HecklerPlay: Illegal Downloading Vs The Music Industry Drags On And On

Stealing singles or albums isn’t a new concept for the music industry. Ever since the days of the cassette, anyone listening to the Top 40 could bootleg tracks off the radio in varying degrees of quality.

Unless you attempted to flog these DIY tapes down a car boot sale, you’d never be caught. For the more adventurous, HMV present a shop-lifting challenge for free physical content and a running contest against overweight security guards.

When the internet came along, the ability to get free music dramatically rocketed. Pioneering sites such as Napster and Soulseek allowed users around the world to share music files once a simple piece of software had been installed. Unlike recording songs via tape, a digital footprint could be traced back to users. This landed a few individuals in hot water and back in 2007 Joel Tenenbaum was one of 35,000 individuals sued by Recording Industry Association of America. And this case is dragging out… on and on and on…

By all accounts, 35,000 people does seem like quite a lot, but when you consider the size of America, the number is a fraction of those committing similar crimes across the country. The Recording Industry Association of America may as well of rounded up everyone living in Harlem and accused them all of pinching stuff which isn’t theirs.

We all know stealing is bad, but lines are blurred in cases like these as nothing has been physically removed from one place and taken to another. Instead, someone sitting on a computer has copied a file and placed it on to their own computer, like the nude Scarlett Johansson pictures.

But then we have to question whether someone downloading MP3s is giving themselves a free taster of an album before deciding to go out and buy the real thing? The music industry sometimes forgets with the world’s economy going belly up, buying a CD isn’t everyone’s main priority.

Still, despite some logical thinking certain, you’d assume that in the case of Joel Tenenbaum, he was excessively downloading content. But no, it was thirty tracks. Initially, he seemed to blame anyone, including burglars, a foster child and his sisters before finally confessing. Unless it was someone like Steve Jobs, than we can’t think of anyone who’d break into a home and download a load of files to someone else’s computer.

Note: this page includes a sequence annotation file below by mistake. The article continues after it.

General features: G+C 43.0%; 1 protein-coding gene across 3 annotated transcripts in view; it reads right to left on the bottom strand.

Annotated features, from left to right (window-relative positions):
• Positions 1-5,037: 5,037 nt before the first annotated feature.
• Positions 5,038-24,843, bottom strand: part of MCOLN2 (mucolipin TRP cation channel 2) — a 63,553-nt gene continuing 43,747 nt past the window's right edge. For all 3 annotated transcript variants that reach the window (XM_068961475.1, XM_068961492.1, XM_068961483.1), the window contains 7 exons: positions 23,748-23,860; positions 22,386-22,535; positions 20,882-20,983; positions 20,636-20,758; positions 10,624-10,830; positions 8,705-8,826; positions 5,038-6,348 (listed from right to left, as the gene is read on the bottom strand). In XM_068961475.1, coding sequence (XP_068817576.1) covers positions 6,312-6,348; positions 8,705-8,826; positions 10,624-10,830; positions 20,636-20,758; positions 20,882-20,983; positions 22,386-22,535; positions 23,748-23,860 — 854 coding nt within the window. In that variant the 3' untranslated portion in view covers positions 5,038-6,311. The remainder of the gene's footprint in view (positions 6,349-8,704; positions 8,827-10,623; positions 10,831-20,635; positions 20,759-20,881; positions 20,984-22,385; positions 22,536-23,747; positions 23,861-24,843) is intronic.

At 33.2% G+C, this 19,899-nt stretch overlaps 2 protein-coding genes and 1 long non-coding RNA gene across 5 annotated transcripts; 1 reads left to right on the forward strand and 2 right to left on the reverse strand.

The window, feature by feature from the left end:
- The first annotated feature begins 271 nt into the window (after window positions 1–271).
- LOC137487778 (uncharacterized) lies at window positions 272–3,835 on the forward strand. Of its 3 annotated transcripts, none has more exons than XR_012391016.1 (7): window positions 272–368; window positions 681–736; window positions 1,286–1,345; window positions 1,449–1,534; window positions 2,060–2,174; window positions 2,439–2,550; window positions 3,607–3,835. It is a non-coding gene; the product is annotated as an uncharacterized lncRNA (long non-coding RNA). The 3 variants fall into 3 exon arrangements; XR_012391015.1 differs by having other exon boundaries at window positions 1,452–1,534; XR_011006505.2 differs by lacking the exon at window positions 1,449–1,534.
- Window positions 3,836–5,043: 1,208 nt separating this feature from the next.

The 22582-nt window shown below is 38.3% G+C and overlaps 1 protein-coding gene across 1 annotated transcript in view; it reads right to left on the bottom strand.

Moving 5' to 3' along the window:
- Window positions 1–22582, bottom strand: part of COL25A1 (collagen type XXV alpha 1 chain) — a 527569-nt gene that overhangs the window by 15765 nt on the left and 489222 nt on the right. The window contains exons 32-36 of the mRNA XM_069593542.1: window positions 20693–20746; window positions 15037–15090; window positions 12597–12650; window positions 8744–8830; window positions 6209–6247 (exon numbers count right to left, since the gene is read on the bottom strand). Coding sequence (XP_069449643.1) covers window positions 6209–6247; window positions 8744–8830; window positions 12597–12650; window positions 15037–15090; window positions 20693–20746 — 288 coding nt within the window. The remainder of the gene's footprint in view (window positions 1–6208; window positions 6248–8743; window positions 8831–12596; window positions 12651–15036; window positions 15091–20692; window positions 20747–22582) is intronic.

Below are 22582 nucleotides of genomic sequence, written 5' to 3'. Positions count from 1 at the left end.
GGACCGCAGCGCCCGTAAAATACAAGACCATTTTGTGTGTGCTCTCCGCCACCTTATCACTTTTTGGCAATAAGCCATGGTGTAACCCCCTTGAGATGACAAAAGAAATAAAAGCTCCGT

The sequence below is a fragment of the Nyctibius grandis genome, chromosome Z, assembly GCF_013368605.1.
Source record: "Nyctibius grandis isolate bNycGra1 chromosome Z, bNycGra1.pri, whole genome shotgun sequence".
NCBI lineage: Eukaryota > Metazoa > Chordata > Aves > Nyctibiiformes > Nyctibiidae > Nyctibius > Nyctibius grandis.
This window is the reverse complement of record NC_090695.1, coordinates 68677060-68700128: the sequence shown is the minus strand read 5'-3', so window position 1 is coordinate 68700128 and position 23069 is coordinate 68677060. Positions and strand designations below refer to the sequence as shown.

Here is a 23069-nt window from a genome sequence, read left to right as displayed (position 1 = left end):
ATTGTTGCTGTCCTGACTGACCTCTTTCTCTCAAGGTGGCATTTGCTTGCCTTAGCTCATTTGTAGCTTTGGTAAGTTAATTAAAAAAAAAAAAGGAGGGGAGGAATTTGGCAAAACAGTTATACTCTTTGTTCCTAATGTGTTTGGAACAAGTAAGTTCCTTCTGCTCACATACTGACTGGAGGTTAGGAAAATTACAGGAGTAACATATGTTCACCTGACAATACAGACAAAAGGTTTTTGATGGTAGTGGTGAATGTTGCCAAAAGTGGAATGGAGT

So how do you punish someone for stealing?

If you’re caught nicking something in the world, then depending on the size and value of the item, it’ll be a small charge, a light telling off or a stint in prison. But if you steal an MP3 in America, prepare to literally pay the price. $22,500 to be precise, per song. By our reckoning, The Recording Industry Association of America wants to charge him $675,000. We’ll also go out on a limb and guess that he doesn’t have the amount of money stored up in an offshore bank.

People have often criticised the cost of a CD album, so with this ridiculous charge against some random, it won’t do the music industry any good. Whilst we’re not condoning what’s been done, surely a more apt punishment would be to look at the base cost of the content and then charge a little bit more as an add on? Therefore the artist gets paid and a fat cat record executive can line their pockets.

Alternatively, we could force them Joel Tenenbaum to spend a day with hip hop tit Kanye West. Nobody would be able to stomach that.

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Comments

  1. Cookie Monster says

    “Instead, someone sitting on a computer has copied a file and placed it on to their own computer, like the nude Scarlett Johansson pictures.”

    Interesting. The pictures were allegedly stolen, so would that make anyone who browsed the Hecklerspray article featuring that stolen content guilty of duplicating said content (as their browser would drop a copy in its cache), and thereby a criminal? As they say, possession is 90% of the law, therefore by being in possession of the stolen article, you are guilty.

    As with drugs, the standard practice is to go after the distributors. In peer-to-peer, with default settings, every consumer is also a distributor. That means that you can sue a consumer based not on having a lifted copy, but based on how many times the copy was lifted (partially? fully?) from them. That’s RIAA’s logic, and they’re sticking to it. Where they have trouble identifying the distributor, they’ll go after anyone who they see as facilitating. With newsgroups, they went after Newzbin (basically a search engine for newsgroups). With peer-to-peer, they went after Pirate Bay. Google is too big to really tackle, and they have played nice with YouTube and Google search results.

    Meh, it’s all complicated. It could have been resolved when it began if only they had recognized what was happening, and embraced it with a business model other than “burn it with fire!”. Instead, iTunes is eating their lunch, and they have to smile while it happens.